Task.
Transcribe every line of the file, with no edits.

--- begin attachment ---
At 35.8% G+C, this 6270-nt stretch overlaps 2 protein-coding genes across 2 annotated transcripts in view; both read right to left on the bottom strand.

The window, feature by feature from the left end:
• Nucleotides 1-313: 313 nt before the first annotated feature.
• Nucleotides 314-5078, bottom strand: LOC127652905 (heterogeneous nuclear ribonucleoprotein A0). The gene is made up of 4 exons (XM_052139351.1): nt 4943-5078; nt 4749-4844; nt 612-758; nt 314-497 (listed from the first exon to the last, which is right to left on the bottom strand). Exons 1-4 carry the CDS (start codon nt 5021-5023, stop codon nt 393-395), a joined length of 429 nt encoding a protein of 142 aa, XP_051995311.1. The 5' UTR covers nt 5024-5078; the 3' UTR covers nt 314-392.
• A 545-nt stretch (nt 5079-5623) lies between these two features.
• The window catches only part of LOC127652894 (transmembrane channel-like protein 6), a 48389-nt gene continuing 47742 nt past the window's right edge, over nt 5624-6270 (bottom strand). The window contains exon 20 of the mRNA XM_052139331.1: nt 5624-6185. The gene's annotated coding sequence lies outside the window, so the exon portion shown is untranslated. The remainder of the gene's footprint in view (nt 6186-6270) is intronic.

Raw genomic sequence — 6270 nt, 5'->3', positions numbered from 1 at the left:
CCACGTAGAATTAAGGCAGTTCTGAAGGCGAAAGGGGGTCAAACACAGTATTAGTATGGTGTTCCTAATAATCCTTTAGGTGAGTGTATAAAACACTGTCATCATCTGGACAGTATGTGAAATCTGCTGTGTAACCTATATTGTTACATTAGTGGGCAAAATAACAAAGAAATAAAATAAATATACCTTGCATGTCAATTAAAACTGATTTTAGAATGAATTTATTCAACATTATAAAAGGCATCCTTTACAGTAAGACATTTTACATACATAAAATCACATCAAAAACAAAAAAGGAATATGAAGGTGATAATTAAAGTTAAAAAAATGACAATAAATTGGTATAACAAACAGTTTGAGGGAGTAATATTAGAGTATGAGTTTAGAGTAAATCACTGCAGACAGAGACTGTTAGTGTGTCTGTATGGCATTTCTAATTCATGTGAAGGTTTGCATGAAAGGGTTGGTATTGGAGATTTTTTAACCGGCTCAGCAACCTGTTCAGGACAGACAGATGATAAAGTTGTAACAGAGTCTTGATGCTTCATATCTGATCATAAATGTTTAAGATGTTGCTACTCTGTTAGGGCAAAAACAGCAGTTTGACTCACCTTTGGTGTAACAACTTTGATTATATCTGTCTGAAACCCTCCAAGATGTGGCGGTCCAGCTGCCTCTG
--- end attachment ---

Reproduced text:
At 35.8% G+C, this 6270-nt stretch overlaps 2 protein-coding genes across 2 annotated transcripts in view; both read right to left on the bottom strand.

The window, feature by feature from the left end:
• Nucleotides 1-313: 313 nt before the first annotated feature.
• Nucleotides 314-5078, bottom strand: LOC127652905 (heterogeneous nuclear ribonucleoprotein A0). The gene is made up of 4 exons (XM_052139351.1): nt 4943-5078; nt 4749-4844; nt 612-758; nt 314-497 (listed from the first exon to the last, which is right to left on the bottom strand). Exons 1-4 carry the CDS (start codon nt 5021-5023, stop codon nt 393-395), a joined length of 429 nt encoding a protein of 142 aa, XP_051995311.1. The 5' UTR covers nt 5024-5078; the 3' UTR covers nt 314-392.
• A 545-nt stretch (nt 5079-5623) lies between these two features.
• The window catches only part of LOC127652894 (transmembrane channel-like protein 6), a 48389-nt gene continuing 47742 nt past the window's right edge, over nt 5624-6270 (bottom strand). The window contains exon 20 of the mRNA XM_052139331.1: nt 5624-6185. The gene's annotated coding sequence lies outside the window, so the exon portion shown is untranslated. The remainder of the gene's footprint in view (nt 6186-6270) is intronic.

Raw genomic sequence — 6270 nt, 5'->3', positions numbered from 1 at the left:
CCACGTAGAATTAAGGCAGTTCTGAAGGCGAAAGGGGGTCAAACACAGTATTAGTATGGTGTTCCTAATAATCCTTTAGGTGAGTGTATAAAACACTGTCATCATCTGGACAGTATGTGAAATCTGCTGTGTAACCTATATTGTTACATTAGTGGGCAAAATAACAAAGAAATAAAATAAATATACCTTGCATGTCAATTAAAACTGATTTTAGAATGAATTTATTCAACATTATAAAAGGCATCCTTTACAGTAAGACATTTTACATACATAAAATCACATCAAAAACAAAAAAGGAATATGAAGGTGATAATTAAAGTTAAAAAAATGACAATAAATTGGTATAACAAACAGTTTGAGGGAGTAATATTAGAGTATGAGTTTAGAGTAAATCACTGCAGACAGAGACTGTTAGTGTGTCTGTATGGCATTTCTAATTCATGTGAAGGTTTGCATGAAAGGGTTGGTATTGGAGATTTTTTAACCGGCTCAGCAACCTGTTCAGGACAGACAGATGATAAAGTTGTAACAGAGTCTTGATGCTTCATATCTGATCATAAATGTTTAAGATGTTGCTACTCTGTTAGGGCAAAAACAGCAGTTTGACTCACCTTTGGTGTAACAACTTTGATTATATCTGTCTGAAACCCTCCAAGATGTGGCGGTCCAGCTGCCTCTG